Mayor L3vi has called a niee:ing of
the citizens of Weatherford to take
measures for the relief of the sufferers.
A message from Valley View stated
that a severe storm passed over that
town at 8.30 p. m., blowing down
several houses and doing much damage
to property. No one was hurt. Several
freight cars were blown Qff the side
track and the people took refuge in
DALLAS, TEXAS, April 30.-Further
details of the disastrous cyclone which
wiped out the town of Cisco Friday
night have been received. Out of four
hundred residences in the town only
one is uinnjured, that of City Marshal
Epplen. A freight train waiting at
the depot was hurled completely from
the track and totally wrecked. The
engine, weighing over twenty tons,
was turned completely over. The
brakeman was instantly killed, and the
conductor died this afternoon from his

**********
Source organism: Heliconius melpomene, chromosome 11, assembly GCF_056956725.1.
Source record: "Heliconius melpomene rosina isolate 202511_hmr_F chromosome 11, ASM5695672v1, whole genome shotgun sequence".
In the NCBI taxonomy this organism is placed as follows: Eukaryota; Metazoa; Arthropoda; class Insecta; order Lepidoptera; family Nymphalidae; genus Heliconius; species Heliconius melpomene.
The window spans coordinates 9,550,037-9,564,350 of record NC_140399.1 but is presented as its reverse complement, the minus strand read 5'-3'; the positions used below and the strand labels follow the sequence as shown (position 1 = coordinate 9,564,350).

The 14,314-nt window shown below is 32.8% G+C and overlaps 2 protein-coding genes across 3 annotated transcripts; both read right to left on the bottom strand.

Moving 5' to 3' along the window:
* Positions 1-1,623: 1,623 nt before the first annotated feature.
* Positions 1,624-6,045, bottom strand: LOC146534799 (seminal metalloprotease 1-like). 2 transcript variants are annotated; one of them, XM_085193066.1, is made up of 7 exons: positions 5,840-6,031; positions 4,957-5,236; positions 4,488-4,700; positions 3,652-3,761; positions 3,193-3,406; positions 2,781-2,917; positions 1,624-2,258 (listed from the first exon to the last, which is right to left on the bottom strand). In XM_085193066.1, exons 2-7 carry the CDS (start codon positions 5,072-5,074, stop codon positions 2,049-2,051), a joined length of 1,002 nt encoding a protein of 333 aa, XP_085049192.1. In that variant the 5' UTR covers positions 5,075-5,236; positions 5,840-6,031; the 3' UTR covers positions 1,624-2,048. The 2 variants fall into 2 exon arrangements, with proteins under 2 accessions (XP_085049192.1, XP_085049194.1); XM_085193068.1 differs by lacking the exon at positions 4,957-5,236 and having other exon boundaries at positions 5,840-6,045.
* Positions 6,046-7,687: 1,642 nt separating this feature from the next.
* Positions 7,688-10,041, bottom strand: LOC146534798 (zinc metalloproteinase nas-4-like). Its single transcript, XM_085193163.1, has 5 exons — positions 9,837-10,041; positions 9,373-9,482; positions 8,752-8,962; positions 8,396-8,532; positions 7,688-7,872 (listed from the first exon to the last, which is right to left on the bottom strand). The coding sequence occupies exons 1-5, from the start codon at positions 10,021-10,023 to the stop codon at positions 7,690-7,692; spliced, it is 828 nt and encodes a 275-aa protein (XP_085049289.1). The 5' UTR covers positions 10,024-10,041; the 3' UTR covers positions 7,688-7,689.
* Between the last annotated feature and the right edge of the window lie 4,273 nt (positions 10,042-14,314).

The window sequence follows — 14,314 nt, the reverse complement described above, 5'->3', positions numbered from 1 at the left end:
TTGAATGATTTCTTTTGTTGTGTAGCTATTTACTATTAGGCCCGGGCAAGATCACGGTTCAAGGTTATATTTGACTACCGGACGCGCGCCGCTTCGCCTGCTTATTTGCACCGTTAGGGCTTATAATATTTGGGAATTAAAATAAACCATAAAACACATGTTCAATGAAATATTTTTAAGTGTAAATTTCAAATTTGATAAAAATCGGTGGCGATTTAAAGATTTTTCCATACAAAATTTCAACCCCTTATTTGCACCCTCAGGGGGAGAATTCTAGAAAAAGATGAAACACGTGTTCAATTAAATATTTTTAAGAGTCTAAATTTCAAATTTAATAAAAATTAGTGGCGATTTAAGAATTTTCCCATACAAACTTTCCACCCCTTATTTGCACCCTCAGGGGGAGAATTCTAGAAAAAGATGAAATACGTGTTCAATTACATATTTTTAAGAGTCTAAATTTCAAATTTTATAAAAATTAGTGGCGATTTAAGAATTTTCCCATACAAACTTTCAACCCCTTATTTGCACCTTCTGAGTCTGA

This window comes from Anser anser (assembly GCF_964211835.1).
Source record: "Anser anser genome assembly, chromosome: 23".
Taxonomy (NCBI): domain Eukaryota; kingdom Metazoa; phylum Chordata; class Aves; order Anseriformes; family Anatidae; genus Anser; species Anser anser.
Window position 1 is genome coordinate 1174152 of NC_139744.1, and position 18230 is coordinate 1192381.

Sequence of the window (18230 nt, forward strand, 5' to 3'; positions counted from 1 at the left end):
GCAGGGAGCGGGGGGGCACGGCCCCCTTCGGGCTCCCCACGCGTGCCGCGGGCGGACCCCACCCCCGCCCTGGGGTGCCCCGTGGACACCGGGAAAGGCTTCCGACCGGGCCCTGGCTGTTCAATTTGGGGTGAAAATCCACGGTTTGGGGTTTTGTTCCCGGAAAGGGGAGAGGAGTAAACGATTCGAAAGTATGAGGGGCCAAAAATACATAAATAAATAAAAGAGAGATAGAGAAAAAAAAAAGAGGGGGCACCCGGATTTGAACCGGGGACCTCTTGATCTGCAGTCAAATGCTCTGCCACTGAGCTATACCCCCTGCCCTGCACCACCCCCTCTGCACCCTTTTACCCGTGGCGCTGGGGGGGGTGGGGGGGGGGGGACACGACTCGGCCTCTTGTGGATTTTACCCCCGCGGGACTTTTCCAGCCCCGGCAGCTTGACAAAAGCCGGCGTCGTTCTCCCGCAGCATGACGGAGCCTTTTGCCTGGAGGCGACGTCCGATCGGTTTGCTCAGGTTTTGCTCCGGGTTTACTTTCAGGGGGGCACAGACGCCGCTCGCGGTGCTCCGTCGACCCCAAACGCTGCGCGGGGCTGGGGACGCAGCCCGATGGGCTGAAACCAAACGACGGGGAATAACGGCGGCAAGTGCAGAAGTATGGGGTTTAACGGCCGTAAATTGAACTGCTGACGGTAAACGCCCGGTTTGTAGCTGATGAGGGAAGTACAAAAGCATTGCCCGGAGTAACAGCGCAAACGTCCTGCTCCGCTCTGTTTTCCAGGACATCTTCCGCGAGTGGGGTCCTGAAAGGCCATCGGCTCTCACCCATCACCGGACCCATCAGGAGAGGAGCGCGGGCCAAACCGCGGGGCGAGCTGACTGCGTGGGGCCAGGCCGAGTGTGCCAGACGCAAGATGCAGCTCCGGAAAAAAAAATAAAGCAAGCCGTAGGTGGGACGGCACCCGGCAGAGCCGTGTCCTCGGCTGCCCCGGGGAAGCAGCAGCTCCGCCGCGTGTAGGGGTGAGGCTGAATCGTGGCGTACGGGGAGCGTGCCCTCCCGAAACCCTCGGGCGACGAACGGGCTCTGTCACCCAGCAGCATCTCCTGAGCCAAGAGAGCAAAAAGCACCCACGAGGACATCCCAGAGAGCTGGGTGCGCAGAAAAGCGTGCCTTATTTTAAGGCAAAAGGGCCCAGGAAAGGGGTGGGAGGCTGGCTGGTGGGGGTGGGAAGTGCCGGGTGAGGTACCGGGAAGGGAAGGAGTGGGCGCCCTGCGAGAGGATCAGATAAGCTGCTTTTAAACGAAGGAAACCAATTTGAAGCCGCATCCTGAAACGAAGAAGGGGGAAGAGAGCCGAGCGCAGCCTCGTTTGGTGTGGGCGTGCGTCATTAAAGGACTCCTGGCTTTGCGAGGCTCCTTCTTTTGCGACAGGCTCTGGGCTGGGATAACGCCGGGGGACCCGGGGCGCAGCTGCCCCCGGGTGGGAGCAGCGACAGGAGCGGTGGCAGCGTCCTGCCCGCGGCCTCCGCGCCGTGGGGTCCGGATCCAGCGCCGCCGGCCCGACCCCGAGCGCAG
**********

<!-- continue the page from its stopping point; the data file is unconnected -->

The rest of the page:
Conservative estimates place the
total property loss at over $2,000,000.
Immediately after the cyclone had
passed flames were seen issuing from
several frame buildings. It is thought
some of the missing, of which there are
a score, were burned to death and their
bodies cremated. Several of the streets
of the city are so full of debris as to pre
vent the 'passage of even foot passen
gers. For miles around the city the
ground is covered with the wreck of
brick or frame buildings, household
furniture and utensils, fences, telegraph
poles, freight cars, etc. Physicians
estimate that of the two hundred or
more injured, forty, at least, will die.
All physicians from a dozen near by
town are here and more are needed.
T be ctock of groceries in town to-day
did not suffice to give even a scanty
breakfast to the suflering people. Trains
from Weatherford and other adjoining
places laden with supplies arrived